A CONSERVATIVE councillor has suggested that many who want to change their gender are "deeply troubled" and suffering from "other mental health conditions".

Mary Douglas, who represents Salisbury St Francis and Stratford on Wiltshire Council, also said it's a "possibility" that government plans to make it easier to undergo a sex change have been influenced by Education Secretary Justine Greening's sexuality.

Mrs Douglas was speaking on BBC Radio 4's Today programme.

Listeners reacted angrily on social media, describing her remarks as "incredibly bigoted" "rude" and "unfeeling".

James Chapman, former chief of staff to Brexit Secretary David Davis, wrote on Twitter that Mrs Douglas's comments were "disgraceful".

Ms Greening, who is also Equalities Minister, said at the weekend that transgender people will be able to chose their legal sex more easily as part of planned reforms.

The show's host, Nick Robinson, said Ms Greening had come out as gay last year, and he asked Ms Douglas if she thought the minister's personal experience was having an impact on Government policy.

Mrs Douglas replied: "It's a possibility, but I'm not going to suggest anything I don't know. I don't know Justine personally at all.

"But the bigger issue here is not who is introducing or considering introducing, but the implications of the policy itself."

Mrs Douglas speaks on family, religion and public life for Grassroots Conservatives, which is not affiliated to the party but draws most of its supporters from Conservative members.

Mrs Douglas said: "It should not be easy to do something as massive as change your gender.

"The law is there to protect us, normally from other people but also sometimes from ourselves, and I think many people have really profound concerns about this.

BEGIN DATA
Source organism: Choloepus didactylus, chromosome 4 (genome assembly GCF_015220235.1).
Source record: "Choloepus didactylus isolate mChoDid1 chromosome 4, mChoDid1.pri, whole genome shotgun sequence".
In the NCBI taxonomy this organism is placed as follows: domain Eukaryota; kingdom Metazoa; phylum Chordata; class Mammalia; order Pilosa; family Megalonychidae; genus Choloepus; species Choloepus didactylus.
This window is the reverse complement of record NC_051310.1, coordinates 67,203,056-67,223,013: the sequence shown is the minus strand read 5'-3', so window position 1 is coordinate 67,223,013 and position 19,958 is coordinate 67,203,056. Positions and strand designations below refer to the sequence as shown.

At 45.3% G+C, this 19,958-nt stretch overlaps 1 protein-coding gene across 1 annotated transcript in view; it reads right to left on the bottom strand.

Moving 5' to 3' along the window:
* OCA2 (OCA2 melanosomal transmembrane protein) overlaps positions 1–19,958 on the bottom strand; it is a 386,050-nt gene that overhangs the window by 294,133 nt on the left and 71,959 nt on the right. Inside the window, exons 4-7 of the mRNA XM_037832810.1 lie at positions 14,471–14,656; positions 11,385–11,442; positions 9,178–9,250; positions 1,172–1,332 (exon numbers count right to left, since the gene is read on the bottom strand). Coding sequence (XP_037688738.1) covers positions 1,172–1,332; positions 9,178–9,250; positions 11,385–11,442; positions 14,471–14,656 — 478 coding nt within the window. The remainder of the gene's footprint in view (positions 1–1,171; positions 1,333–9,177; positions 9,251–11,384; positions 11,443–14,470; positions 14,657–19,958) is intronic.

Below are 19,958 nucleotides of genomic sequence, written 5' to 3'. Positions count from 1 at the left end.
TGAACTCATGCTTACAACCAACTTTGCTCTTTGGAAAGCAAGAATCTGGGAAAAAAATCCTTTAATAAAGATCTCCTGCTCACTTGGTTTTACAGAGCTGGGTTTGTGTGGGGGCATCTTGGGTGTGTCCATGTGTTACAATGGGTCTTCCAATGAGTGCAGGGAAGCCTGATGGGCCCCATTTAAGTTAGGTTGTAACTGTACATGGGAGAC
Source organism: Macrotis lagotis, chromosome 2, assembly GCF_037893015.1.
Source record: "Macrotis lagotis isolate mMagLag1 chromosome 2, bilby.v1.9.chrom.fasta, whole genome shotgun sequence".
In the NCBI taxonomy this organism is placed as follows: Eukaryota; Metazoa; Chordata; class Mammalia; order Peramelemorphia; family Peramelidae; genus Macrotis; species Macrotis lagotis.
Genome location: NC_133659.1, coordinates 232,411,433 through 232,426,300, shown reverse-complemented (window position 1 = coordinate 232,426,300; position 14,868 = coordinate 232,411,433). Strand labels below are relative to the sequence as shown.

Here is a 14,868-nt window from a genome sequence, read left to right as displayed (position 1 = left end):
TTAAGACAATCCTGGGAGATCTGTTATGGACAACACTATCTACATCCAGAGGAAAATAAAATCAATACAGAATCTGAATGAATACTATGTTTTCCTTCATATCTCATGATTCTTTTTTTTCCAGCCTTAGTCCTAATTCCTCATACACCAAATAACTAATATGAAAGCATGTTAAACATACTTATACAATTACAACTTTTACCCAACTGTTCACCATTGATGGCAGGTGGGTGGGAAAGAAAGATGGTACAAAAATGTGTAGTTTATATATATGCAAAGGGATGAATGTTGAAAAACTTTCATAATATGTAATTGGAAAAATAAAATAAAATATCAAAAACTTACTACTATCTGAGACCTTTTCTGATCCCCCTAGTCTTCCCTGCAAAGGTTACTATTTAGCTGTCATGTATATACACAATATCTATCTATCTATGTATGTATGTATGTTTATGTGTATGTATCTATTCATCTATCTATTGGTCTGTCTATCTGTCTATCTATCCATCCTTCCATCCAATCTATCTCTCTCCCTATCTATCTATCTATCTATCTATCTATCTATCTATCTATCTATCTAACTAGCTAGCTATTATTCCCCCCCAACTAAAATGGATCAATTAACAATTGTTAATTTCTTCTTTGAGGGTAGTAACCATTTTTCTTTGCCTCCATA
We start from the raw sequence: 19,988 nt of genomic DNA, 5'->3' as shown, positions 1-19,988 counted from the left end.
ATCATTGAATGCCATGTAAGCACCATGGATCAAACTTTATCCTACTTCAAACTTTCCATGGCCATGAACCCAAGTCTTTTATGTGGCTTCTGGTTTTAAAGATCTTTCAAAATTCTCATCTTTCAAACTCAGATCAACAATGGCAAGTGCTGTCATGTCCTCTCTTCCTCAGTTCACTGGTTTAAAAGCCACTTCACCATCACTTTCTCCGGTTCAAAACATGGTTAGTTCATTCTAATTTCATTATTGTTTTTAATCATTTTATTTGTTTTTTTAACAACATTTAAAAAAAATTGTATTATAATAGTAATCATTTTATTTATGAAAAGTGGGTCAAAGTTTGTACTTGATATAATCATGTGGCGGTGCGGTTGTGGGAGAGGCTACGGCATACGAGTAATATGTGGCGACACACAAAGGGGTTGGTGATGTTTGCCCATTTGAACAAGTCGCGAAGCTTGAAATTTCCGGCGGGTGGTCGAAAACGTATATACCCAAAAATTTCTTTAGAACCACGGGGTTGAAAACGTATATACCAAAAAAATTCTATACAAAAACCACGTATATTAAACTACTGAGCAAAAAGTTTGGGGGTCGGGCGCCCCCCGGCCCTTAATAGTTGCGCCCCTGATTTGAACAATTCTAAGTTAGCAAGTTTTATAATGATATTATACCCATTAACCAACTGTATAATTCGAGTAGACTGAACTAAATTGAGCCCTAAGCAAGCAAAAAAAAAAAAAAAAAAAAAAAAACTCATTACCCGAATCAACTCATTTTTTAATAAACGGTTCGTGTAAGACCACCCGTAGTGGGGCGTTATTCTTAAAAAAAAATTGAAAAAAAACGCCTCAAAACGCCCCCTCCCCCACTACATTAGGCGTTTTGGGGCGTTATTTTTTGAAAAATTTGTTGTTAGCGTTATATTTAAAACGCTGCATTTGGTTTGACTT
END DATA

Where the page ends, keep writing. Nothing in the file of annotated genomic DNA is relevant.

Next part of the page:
"If somebody thinks they have a mismatch between how they think and the way their body is, the question is which should be changed?

"What's interesting I think is many people who have gender dysphoria also have - not all, but many - have other mental health conditions, like depression or drug addiction or ... they're deeply troubled.

"It has been proven that when they change their gender, that doesn't solve those issues, so there's an underlying issue here."

Mrs Douglas said that while she was not a doctor, she had read medical research which said that wishing to change gender was a mental health issue, adding that that was the medical consensus until very recently "and I don't see that anything has changed".

She added: "It's certainly not intended to be insulting, but if for example you have someone with anorexia who says I am too thin - too fat, sorry - and you look at them and you go 'really you are not', it's not actually respectful or loving to affirm that person in a belief that is false, that doesn't tie up with reality."

Mr Chapman, wrote on Twitter: "Disgraceful stuff on @BBCr4today from Mary Douglas impugning @JustineGreening's motives for overdue reform of gender assignment law.

"Mary Douglas is a member of 'Grassroots Conservatives'. Quelle surprise! Represents nothing of the party I worked for."

Conservative former cabinet minister Maria Miller, now chairwoman of the House of Commons Women and Equalities Select Committee, said the Tories had been tackling quality issues since they came into government in 2010.

She also told Today: "What Justine Greening has announced with regards to updating the Gender Recognition Act is something that many people, including medics, will welcome, because the current system is woefully out of date and medicalises a system which should be very administrative and very personal."

In a statement, Mrs Douglas said: "I was invited by BBC Today to give a response on behalf of Grassroots conservatives to the government’s intention to consult on making it easier to legally change gender.

"I did so and made two points: that changing one’s gender is a massive step and should not be presented as merely an administrative matter; and if there is a mismatch between body and mind, then it is appropriate to ask which needs to change.

"When invited by the interviewer to attribute motives to Justine Greening, the Education Secretary, I declined, explaining that I did not know her motives and was keen to focus on the policy not the person presenting it.

"Please be assured that I respect every person and intended no offence to anyone.

"It is a sad reflection on public debate that these points should be considered controversial and that the response should be one of condemnation.

"When the public consultation opens in September, these are some of the issues to which the government will need to give careful consideration, and a range of people have expressed their gratitude that these concerns are now being openly discussed."